Grassie continues to strive for success

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Photo courtesy of Marshall Athletics

Marshall’s men’s soccer head coach, Chris Grassie.

After leading Marshall men’s soccer to the first Divi- sion I championship in Marshall athletics history, head coach Chris Grassie has signed a five-year extension that keeps him under contract until 2025.

“Right now, we have the best program in the country,” Grassie said. “I want to make sure we continue to grow and evolve so we can win more championships.”

With the extension, Grassie will look to continue his dominance in the world of Conference USA soccer.

Throughout 38 years of play prior to Grassie’s arrival, Thundering Herd soccer only appeared in 2 finals of its respective conference tournaments, never winning a postseason tournament. During the last 4 years in the Grassie Era, the Herd has catapulted to the top of the collegiate soccer world: 2 Conference USA Tournament Championships, 2 NCAA Tournament appearances and the elusive national championship that evaded every sport in Marshall Athletics since its inclusion in Division I sports.

For many, the Thundering Herd’s national champion- ship was a Cinderella story: a glass slipper that danced its way past a top-seeded Clemson or a lone goal against Georgetown, the defending national champion. For Grassie, though, he seemed to always have confidence in his team and the city behind it.

“The facility, I was in Charleston watching that thing go up,” said Grassie following the National Championship win. “I said that looks like a place you could play some good soccer in. We’ve had all the support when we needed it.”

Grassie’s championship DNA has followed him since the beginnings of his head coaching career at the Uni- versity of Charleston. In just 6 years with the Golden Eagles, Grassie led them to 6 consecutive conference championships and 2 appearances in the Division II na- tional championship. He still stands as the winningest coach in Golden Eagles’ history with 99 wins within those 6 seasons.

With the championship win, Grassie’s name has been etched in history, yet his mind continues to stay on the path of development.

“I’ve been on the wrong side of this press conference three too many times,” said Grassie. “To finally win it, that’s a relief. My mind starts to turn towards 21: how can we repeat?”

For Marshall, the mindset now shifts to the Fall in which collegiate soccer will return to the Autumn pitch for the first time since the beginning of the COVID-19 pandemic. Marshall is no longer the unranked underdog within Conference USA or an unseeded team in the NCAA Tournament. It is now on top, with the largest target in the history ofHerd athletics on its back. For Grassie, nearly every player is returning except for Jamil Roberts, the scorer of the championship goal and a member of Grassie’s first recruitment class. Every other player, including All-American Midfielder Vitor Dias, will be returning for the Herd’s championship defense.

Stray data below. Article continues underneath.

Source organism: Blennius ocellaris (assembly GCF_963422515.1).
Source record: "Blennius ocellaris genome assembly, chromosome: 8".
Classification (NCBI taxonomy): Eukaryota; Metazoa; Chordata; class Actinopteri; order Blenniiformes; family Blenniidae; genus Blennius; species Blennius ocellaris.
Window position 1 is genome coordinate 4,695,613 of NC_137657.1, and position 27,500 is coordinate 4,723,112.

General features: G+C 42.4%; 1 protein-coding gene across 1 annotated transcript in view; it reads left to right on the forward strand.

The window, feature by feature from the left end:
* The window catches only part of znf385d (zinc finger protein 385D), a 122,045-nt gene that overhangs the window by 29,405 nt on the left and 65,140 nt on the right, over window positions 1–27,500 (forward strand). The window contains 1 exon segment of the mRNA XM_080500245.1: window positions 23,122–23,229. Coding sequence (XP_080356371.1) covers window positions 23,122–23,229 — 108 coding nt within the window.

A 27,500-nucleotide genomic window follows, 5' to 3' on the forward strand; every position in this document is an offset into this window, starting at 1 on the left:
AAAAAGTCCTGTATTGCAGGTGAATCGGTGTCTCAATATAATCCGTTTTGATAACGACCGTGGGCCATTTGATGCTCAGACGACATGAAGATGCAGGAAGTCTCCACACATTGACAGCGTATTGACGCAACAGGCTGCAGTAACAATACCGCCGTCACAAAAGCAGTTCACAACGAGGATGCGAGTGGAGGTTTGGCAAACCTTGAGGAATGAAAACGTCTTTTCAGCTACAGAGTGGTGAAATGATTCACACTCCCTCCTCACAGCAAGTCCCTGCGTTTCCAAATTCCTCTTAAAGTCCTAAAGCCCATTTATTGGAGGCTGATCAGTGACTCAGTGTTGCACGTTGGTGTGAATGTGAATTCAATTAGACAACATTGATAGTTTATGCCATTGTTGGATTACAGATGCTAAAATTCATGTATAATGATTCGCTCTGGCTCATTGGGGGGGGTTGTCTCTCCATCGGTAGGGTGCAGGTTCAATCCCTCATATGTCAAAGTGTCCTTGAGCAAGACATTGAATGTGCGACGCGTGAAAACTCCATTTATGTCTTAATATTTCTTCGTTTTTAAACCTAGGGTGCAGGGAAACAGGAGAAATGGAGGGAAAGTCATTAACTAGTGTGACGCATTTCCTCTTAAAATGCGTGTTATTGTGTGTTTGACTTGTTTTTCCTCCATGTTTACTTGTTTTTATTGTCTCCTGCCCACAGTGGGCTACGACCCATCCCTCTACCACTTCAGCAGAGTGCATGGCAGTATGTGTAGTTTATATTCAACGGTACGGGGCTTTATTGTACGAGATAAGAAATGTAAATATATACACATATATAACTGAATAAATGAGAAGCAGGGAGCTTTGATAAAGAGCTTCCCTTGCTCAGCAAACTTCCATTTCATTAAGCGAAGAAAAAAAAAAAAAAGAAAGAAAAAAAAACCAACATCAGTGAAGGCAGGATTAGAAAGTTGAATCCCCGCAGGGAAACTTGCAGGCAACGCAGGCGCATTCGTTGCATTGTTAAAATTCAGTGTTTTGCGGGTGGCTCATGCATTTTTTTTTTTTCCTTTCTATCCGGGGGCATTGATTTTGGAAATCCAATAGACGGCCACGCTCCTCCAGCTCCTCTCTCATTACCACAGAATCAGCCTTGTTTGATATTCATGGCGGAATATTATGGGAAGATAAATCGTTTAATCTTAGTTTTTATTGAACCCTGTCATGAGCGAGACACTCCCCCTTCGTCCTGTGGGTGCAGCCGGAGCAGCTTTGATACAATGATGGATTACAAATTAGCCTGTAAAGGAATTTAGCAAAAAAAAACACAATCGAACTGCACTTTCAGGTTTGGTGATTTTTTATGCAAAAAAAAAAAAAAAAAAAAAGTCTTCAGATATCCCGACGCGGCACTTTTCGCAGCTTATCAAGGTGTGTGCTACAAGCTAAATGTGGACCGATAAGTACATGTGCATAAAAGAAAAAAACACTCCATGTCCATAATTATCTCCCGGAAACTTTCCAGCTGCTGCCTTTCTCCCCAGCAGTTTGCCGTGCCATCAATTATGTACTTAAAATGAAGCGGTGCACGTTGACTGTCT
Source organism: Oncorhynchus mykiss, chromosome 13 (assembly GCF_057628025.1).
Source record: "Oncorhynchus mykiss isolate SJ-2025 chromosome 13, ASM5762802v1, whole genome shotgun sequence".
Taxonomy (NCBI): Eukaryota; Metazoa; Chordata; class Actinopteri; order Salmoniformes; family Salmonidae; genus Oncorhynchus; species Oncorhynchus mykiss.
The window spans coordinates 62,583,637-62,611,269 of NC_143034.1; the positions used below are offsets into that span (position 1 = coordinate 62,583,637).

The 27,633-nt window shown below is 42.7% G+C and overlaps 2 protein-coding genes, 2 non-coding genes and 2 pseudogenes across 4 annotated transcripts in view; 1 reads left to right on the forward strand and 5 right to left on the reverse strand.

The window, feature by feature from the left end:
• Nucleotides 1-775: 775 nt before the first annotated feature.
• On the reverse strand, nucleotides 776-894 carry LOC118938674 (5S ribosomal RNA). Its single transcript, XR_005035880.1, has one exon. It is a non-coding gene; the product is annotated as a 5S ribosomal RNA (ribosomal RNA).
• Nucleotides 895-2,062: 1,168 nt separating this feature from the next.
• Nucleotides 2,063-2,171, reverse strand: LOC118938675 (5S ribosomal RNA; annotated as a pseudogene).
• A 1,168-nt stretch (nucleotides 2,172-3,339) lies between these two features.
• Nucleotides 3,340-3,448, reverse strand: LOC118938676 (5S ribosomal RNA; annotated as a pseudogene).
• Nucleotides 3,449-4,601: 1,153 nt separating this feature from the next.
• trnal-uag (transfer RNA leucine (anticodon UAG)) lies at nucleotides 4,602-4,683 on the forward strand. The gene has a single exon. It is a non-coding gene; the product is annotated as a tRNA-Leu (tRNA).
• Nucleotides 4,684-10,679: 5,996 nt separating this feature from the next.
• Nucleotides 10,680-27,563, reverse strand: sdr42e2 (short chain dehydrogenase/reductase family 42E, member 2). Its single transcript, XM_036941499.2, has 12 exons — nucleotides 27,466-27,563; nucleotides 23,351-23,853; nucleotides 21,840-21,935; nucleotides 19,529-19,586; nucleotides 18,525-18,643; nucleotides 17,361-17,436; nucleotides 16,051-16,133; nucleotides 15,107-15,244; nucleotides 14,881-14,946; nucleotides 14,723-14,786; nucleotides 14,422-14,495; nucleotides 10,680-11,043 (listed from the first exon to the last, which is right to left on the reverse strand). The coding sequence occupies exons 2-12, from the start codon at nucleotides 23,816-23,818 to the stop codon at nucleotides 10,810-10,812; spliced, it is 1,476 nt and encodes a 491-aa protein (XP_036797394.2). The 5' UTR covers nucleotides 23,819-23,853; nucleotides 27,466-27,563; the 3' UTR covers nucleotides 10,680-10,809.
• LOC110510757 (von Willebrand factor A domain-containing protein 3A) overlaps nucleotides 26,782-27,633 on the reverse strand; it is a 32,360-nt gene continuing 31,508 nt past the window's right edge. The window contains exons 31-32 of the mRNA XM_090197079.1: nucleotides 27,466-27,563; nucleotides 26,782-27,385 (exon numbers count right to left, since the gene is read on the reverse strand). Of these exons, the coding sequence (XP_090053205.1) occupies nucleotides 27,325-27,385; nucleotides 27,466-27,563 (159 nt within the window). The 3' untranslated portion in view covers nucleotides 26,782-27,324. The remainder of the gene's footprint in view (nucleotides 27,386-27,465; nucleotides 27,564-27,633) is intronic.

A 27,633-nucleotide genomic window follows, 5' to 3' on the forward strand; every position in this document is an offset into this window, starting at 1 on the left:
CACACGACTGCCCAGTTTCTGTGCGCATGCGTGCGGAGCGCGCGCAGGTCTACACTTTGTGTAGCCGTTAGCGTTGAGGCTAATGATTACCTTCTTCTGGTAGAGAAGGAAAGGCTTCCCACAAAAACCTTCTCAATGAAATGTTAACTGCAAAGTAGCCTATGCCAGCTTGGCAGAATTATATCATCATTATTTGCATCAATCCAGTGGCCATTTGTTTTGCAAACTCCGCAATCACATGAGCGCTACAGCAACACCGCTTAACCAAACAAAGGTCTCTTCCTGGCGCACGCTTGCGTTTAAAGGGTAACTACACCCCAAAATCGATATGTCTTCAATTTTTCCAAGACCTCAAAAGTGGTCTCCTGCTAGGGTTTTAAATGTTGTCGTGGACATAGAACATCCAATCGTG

“How can we evolve this team,” said Grassie. “How can we evolve this feeling and transplant this going in August. . .How do we, then, win it again.”

With those questions rises the certainty that the Herd faithful will be out in full effect. Many who follow Herd soccer will have noticed that the parking lot ofHoops Family field has turned into one of the biggest tailgating sites on game day. A sea of green flooded Cary, North Carolina as Herd fans traveled on less than a week’s notice following the announcement that it had a chance for history. For Grassie, the development ofa winning culture, especially one that fosters so much support within the city, made all the difference.

“What an atmosphere,” said Grassie. “Did the last person to leave Huntington turn their lights out? This shows you, for all those people looking for schools, that there are a lot of mid-major schools with great programs. We won it for them, just as much as us. This was amazing. We could have bought every ticket.”

The Herd will take the field this Fall for the first time since August of2019 as the defending Division I national champions. While the title defense will now run through Huntington, Grassie’s winning culture in Herd soccer will forever have a place in program history.